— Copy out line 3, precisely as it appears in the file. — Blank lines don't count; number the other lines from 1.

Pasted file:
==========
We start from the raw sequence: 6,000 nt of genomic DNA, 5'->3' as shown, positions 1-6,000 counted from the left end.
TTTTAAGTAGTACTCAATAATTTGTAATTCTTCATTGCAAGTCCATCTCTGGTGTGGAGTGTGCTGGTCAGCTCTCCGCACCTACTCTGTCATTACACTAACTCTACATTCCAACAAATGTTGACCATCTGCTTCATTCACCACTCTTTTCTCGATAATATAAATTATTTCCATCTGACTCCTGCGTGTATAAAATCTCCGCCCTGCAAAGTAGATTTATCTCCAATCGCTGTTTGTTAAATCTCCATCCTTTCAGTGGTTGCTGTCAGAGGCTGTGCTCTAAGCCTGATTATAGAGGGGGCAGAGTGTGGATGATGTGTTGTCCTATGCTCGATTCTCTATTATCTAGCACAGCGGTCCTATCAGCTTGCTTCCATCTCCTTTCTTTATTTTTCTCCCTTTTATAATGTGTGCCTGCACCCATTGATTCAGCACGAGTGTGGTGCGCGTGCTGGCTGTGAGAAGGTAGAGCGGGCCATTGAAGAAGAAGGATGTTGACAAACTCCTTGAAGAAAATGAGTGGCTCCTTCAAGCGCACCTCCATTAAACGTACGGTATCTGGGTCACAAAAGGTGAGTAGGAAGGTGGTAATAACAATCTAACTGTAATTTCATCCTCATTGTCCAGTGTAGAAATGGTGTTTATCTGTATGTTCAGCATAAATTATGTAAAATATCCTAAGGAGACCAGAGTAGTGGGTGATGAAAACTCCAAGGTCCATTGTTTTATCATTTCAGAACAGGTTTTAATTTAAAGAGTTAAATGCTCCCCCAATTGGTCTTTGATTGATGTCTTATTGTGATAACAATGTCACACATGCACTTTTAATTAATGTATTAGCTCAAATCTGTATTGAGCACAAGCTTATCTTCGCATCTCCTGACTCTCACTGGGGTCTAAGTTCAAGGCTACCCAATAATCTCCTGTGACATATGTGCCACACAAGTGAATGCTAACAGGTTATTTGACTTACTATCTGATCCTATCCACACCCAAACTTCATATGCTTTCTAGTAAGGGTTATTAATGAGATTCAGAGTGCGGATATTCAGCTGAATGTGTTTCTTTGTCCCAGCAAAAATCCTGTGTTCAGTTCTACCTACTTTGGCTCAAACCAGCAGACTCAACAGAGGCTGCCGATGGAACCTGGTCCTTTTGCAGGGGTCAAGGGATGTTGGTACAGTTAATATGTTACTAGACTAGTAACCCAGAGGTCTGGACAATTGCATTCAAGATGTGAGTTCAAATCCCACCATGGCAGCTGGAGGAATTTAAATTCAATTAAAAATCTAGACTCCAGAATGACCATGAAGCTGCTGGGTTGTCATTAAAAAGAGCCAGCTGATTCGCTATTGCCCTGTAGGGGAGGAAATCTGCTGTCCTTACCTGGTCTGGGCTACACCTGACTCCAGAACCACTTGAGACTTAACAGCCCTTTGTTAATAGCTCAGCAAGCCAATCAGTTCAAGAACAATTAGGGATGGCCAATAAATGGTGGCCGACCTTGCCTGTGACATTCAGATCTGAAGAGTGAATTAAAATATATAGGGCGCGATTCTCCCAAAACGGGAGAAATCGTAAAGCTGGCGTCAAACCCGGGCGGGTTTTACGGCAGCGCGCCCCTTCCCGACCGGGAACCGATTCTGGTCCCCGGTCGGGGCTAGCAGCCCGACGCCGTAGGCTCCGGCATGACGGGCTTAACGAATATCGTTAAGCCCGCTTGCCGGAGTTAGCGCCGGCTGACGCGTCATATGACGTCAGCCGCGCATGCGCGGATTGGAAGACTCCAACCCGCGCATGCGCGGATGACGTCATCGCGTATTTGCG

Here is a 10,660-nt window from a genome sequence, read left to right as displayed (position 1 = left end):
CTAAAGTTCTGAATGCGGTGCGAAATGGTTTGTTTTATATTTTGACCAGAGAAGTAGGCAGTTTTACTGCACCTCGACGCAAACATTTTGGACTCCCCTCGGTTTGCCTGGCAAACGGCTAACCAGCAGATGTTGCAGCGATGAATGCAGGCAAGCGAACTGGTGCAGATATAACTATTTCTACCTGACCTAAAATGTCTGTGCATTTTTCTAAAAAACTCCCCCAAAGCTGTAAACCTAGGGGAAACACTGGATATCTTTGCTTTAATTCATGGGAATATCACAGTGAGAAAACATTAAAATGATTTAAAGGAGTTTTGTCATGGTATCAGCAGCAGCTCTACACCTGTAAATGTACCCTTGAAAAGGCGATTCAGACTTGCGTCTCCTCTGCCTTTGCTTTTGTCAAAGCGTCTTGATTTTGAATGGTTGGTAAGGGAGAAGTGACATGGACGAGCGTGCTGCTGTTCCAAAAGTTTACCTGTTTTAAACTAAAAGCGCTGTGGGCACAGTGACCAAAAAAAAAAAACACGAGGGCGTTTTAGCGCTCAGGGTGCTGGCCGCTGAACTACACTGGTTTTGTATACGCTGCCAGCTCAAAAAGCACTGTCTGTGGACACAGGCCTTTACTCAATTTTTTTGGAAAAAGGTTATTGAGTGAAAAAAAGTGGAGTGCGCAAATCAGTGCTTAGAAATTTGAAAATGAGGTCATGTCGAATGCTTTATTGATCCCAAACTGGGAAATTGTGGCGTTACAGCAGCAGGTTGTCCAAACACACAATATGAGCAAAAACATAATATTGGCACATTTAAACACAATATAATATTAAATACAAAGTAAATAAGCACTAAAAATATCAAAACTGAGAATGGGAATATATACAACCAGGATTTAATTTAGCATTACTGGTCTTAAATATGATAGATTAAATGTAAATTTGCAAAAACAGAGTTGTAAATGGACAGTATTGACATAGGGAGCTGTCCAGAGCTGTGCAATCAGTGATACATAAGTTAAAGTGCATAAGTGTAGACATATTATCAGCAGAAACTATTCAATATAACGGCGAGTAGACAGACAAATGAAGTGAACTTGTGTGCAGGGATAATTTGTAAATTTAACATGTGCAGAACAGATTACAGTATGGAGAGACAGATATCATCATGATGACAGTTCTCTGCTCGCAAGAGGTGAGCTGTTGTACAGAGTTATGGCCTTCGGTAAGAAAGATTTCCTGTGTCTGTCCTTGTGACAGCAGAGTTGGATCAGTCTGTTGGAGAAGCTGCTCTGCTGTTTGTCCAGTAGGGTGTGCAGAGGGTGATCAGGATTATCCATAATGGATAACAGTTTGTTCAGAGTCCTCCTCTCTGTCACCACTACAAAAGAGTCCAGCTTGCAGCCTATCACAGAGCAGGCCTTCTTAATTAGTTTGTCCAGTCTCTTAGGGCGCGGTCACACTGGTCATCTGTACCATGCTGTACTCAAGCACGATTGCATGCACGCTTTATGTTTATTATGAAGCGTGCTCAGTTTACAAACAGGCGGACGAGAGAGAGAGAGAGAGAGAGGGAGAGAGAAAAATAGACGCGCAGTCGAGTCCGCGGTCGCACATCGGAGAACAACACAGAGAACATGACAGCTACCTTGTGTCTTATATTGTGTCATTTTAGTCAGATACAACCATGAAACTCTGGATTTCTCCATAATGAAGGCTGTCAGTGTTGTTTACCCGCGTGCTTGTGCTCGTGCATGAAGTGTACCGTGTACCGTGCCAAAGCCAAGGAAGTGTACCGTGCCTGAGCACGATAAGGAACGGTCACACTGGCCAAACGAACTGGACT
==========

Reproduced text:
Here is a 10,660-nt window from a genome sequence, read left to right as displayed (position 1 = left end):